The Housing Scene by Lew Sichelman

Odd Lots: Failure to Launch

Despite lifelines thrown their way by Congress, the Urban Institute counts roughly 400,000 homeowners who are delinquent on their mortgages, but who have failed to take advantage of any payment forbearance programs.

Perhaps they fear being forced to make up their missed payments in one lump sum when they start paying again. Or maybe they don’t understand the options available to them under the Coronavirus Aid, Relief and Economic Security Act. A poll by Fannie Mae found that 1 in 5 aren’t even aware that help is available.

Whatever the reason, these people need to know their options. Sure, they can continue failing to make their house payments and eventually lose their homes. That’s their choice.

But if they have a mind to, they can save their homes by asking their lenders -- or the servicing companies that collect their payments and pay their property taxes and insurance -- for some relief. Practically all you have to do is ask.

Under the law, borrowers who can testify that they have a financial hardship related to COVID-19 are eligible for help if their loans were purchased by Fannie Mae, Freddie Mac or Ginnie Mae. If you qualify, you can defer your payments for six months to start, and extend that another six months if you still need some time to get your financial act together.

And contrary to what nearly 70% of the people questioned by the National Housing Resource Center believe, you don’t have to make up the missed payments all at once. Indeed, lump-sum repayment is just one option. You can stretch out the missed payments over time, add them to your loan balance or pay them when you sell or pay off your mortgage.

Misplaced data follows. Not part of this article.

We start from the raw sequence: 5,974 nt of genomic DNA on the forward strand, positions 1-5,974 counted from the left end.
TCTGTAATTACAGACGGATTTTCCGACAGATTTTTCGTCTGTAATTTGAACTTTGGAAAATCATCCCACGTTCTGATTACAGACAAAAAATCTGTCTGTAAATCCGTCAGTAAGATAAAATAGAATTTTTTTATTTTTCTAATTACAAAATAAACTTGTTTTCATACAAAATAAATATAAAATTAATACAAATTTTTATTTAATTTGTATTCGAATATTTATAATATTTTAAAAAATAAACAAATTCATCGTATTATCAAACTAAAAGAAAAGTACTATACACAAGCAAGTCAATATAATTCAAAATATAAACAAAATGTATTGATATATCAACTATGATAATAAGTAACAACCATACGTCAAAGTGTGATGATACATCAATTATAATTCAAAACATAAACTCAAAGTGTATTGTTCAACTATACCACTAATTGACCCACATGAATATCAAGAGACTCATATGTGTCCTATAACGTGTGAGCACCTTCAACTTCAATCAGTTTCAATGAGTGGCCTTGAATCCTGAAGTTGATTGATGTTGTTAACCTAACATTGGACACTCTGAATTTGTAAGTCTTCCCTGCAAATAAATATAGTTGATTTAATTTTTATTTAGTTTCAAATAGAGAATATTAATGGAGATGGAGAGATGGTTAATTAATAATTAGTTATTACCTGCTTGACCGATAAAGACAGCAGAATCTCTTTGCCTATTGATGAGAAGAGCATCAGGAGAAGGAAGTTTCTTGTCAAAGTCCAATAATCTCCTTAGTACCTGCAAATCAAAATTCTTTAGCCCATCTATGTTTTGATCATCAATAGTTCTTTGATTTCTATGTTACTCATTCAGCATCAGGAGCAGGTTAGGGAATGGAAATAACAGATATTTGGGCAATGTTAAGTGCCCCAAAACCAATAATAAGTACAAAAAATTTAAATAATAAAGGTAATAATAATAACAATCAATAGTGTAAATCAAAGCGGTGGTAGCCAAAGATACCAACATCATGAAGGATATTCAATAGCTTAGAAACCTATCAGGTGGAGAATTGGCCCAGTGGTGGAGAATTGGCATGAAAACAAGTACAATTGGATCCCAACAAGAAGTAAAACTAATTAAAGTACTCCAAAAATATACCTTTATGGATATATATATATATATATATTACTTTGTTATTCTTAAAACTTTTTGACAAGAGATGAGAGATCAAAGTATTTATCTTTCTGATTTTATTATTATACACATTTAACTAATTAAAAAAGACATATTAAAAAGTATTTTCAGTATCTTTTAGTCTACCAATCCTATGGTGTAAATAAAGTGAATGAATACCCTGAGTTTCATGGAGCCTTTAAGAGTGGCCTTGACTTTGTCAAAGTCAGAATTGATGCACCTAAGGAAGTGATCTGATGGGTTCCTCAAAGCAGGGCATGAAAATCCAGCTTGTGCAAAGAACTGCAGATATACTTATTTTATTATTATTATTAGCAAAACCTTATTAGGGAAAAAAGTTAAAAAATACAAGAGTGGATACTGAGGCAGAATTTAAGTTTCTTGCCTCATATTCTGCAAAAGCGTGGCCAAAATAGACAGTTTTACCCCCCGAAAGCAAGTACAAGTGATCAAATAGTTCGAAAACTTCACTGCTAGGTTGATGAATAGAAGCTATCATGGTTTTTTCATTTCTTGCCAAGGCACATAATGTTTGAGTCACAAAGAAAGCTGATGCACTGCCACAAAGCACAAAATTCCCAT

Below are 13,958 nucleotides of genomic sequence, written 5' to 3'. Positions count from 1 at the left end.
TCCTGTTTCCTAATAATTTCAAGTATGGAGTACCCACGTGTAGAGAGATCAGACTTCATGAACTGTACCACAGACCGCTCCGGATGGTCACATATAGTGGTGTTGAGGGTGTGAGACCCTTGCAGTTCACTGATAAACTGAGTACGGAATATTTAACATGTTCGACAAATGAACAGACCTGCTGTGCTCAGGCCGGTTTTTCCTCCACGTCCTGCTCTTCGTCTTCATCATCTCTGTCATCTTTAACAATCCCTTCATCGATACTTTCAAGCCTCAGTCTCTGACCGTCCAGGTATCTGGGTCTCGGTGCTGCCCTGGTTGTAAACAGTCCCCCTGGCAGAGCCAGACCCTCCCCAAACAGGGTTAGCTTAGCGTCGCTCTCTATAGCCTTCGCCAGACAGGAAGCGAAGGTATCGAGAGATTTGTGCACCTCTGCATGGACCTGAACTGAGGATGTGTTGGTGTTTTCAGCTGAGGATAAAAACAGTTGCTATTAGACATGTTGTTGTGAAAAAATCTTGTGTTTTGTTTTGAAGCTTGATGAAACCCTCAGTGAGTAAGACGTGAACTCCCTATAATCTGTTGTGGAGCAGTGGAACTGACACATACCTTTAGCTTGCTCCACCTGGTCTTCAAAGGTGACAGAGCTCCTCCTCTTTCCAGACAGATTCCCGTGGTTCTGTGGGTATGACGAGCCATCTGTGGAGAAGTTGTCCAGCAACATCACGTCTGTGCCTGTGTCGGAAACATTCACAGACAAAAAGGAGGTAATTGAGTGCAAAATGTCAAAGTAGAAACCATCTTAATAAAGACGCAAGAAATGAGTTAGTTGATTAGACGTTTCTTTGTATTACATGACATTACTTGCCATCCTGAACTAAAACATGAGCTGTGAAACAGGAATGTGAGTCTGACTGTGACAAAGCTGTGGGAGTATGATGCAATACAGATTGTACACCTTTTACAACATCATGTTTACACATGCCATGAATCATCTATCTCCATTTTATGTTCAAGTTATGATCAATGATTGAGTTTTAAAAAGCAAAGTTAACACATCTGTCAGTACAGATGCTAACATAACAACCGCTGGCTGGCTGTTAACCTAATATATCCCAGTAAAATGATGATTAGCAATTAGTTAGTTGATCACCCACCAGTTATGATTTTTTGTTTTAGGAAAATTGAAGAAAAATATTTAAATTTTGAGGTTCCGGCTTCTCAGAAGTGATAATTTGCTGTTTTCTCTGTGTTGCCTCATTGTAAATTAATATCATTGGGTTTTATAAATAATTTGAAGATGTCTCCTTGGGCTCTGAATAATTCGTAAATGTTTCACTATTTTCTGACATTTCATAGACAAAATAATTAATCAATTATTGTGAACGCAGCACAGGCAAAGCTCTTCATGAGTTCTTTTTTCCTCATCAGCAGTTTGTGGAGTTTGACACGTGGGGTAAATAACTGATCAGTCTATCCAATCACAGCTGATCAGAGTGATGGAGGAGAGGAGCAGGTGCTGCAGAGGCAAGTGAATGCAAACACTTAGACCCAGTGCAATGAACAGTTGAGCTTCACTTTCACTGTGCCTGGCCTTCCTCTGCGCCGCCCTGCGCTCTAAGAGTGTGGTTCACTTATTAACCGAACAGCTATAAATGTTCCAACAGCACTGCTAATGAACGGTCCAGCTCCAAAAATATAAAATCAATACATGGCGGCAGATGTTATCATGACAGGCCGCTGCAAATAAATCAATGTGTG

Meanwhile, the Urban Institute also reports that some 205,000 homeowners have not extended their forbearance after their terms ended in June or July -- and are now delinquent on their loans.

Prior to the election earlier this month, numerous Americans swore they’d be escaping to Canada if their candidate didn’t win. But a good number of our wealthier citizens have already hightailed it to the U.K. instead.

According to figures from Enness Global Mortgages, buyers from the States have accounted for 14% of high-end home sales in Britain so far this year. They trail only those from United Arab Emirates, who represented 35% of England’s international buyers so far this year.

Enness doesn’t say what constitutes “high-end,” or whether these were permanent or vacation homes, but the average price paid by Americans was more than $4.7 million. (Impressive, but people from Malaysia paid more: just over $6.6 million, on average.)

Another interesting stat: The typical American down payment was a substantial 51%. Buyers from Nigeria didn’t spend as much in total, but they put 72% down.

Meanwhile, foreign investment in U.S. housing is down 5% from a year ago, the National Association of Realtors reports. It was the second straight year for declining foreign investment. But even at that, foreigners still plunked down $74 billion to buy existing houses here over the last 12 months.

Chinese and Canadians were the most active foreign buyers, followed by Mexicans, Indians and Colombians.

Foreclosure isn’t the instant process many people think it is. It takes time. How much time? That depends on the state.

If you can’t pay your mortgage in Hawaii, it will take an average of 1,741 days -- nearly five years! -- before your lender can actually repossess your property, according to ATTOM Data Solutions.

It takes almost as long in New Jersey and New York: 1,527 days and 1,423 days, respectively. In Florida, it takes 1,230 days. No wonder some people who can make their house payments don’t do so -- you can live for practically nothing in these states for four years or more.

Even in Virginia, the state with the shortest foreclosure timeline, it takes a full six months to remove a nonpaying borrower.

If you’re worried about the climate where you’re looking for a new house, there’s now an app for that. Just plug in the address and will produce a extensive report telling you, among other things, the risk for storms, higher temperatures, drought, flood and fire. It will also give you an overall risk score.

According to the 34-page report I received, the overall risk score on my house is just 28. But my place is at a very high risk for storms -- a small EF-1 tornado recently touched down about 500 feet away -- and high risk for rising temperatures. The report is free, at least for now. (Full disclosure: ClimateCheck is headed by Cal Inman, who I’ve known for years; he’s the son of Brad Inman, who operates a real estate-centric news service for which I wrote until recently.)